Wind Turbines Aren't The Greatest Threat to Birds
A short post about one of the most common and misleading arguments against wind energy
Over the last month, I've spent time in 40 clean energy opposition Facebook groups. In this reporting, I've seen one argument over and over: Wind turbines kill birds. I’ve seen dozens of images of birds killed by wind turbines and links to studies on the topic.
As I've written, these images and posts can have real world impacts. They change voters’ minds. And they can turn clean energy supporters into passionate opponents.
But there's a problem with the bird argument. It fails to put the number of birds killed by wind turbines in context. Given that wind energy is an alternative to fossil fuel energy, we have to ask: How many birds do fossil fuel power plants kill?
In 2012, researchers at Vermont Law School set out to answer this question. They found that wind turbines kill 0.27 birds per gigawatt-hour (GWh). Fossil fuel power plants by comparison kill a staggering 9.4 fatalities per GWh. In other words, fossil fuel power plants kill 35x more birds per unit of electricity than wind turbines.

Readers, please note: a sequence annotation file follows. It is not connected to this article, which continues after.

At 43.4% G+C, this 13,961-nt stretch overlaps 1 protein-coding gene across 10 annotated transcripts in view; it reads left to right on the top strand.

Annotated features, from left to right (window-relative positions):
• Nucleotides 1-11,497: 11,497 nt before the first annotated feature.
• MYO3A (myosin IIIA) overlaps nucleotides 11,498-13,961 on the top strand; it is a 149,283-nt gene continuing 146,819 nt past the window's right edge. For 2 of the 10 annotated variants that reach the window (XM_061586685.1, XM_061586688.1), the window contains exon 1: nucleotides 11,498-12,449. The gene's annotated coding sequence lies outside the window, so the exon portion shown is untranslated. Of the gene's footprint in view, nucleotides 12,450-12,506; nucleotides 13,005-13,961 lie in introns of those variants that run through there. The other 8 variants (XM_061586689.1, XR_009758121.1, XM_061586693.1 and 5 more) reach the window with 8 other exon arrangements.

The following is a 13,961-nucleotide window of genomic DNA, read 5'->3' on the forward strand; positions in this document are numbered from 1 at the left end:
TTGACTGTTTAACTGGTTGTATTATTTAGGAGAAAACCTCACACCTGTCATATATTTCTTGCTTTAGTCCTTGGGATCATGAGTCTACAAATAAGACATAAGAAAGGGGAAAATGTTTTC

So how do fossil fuel power plants kill birds?
First, mining for coal and other fossil fuels requires activities like mountaintop removal. This results in habitat loss.
Then, burning these fossil fuels causes acid rain, which directly and indirectly harms birds. As an example, a 2002 study found that acid rain caused the wood thrush population to decline in the United States by 2% to 5%.
Lastly, fossil fuel pollution causes climate change, which is "the single greatest long-term threat to birds and other avian wildlife." According to the IPPC, 12% of birds are at significant risk of global extinction.
All of this led the author of the study to conclude, "The wider use of wind energy can save wildlife and birds as it displaces more harmful sources of electricity."
Or put another way, the best way to protect birds is to displace fossil fuels. And today, wind energy is an inexpensive, environmentally-friendly way to do that.
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